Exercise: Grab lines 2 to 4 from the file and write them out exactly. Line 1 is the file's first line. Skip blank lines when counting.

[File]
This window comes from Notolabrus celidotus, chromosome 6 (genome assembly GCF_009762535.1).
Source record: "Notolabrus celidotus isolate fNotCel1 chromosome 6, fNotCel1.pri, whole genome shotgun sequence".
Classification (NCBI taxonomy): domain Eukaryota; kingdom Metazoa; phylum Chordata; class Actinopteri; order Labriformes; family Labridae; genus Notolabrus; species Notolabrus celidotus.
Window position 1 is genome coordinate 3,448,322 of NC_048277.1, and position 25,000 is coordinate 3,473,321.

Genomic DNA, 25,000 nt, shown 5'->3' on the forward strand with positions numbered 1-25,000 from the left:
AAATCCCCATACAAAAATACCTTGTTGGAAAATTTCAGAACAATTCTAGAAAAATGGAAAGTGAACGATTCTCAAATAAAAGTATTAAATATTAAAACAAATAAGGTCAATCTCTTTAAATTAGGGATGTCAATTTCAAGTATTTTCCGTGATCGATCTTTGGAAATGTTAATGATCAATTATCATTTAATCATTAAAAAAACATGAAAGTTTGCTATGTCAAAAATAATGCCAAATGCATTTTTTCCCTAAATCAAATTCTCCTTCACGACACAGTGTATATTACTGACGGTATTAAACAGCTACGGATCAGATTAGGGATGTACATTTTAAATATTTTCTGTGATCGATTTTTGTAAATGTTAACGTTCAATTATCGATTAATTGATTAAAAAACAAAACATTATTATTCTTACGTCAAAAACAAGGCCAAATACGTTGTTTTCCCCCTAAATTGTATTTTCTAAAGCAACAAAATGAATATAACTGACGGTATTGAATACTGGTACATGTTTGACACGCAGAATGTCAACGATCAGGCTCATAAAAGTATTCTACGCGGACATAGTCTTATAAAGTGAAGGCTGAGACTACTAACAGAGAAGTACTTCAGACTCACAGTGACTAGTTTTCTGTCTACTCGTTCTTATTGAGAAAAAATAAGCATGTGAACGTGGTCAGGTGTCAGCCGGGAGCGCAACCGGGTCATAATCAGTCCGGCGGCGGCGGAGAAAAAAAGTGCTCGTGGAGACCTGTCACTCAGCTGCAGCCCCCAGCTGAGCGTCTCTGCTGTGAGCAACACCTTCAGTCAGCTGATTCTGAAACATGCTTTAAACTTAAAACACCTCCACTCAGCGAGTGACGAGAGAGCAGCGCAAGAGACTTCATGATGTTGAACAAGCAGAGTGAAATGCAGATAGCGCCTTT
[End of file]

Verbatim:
Source record: "Notolabrus celidotus isolate fNotCel1 chromosome 6, fNotCel1.pri, whole genome shotgun sequence".
Classification (NCBI taxonomy): domain Eukaryota; kingdom Metazoa; phylum Chordata; class Actinopteri; order Labriformes; family Labridae; genus Notolabrus; species Notolabrus celidotus.
Window position 1 is genome coordinate 3,448,322 of NC_048277.1, and position 25,000 is coordinate 3,473,321.